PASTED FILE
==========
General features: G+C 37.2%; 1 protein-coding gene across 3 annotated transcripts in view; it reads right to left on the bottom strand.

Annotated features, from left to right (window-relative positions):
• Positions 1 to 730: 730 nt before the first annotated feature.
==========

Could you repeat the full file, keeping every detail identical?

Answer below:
General features: G+C 37.2%; 1 protein-coding gene across 3 annotated transcripts in view; it reads right to left on the bottom strand.

Annotated features, from left to right (window-relative positions):
• Positions 1 to 730: 730 nt before the first annotated feature.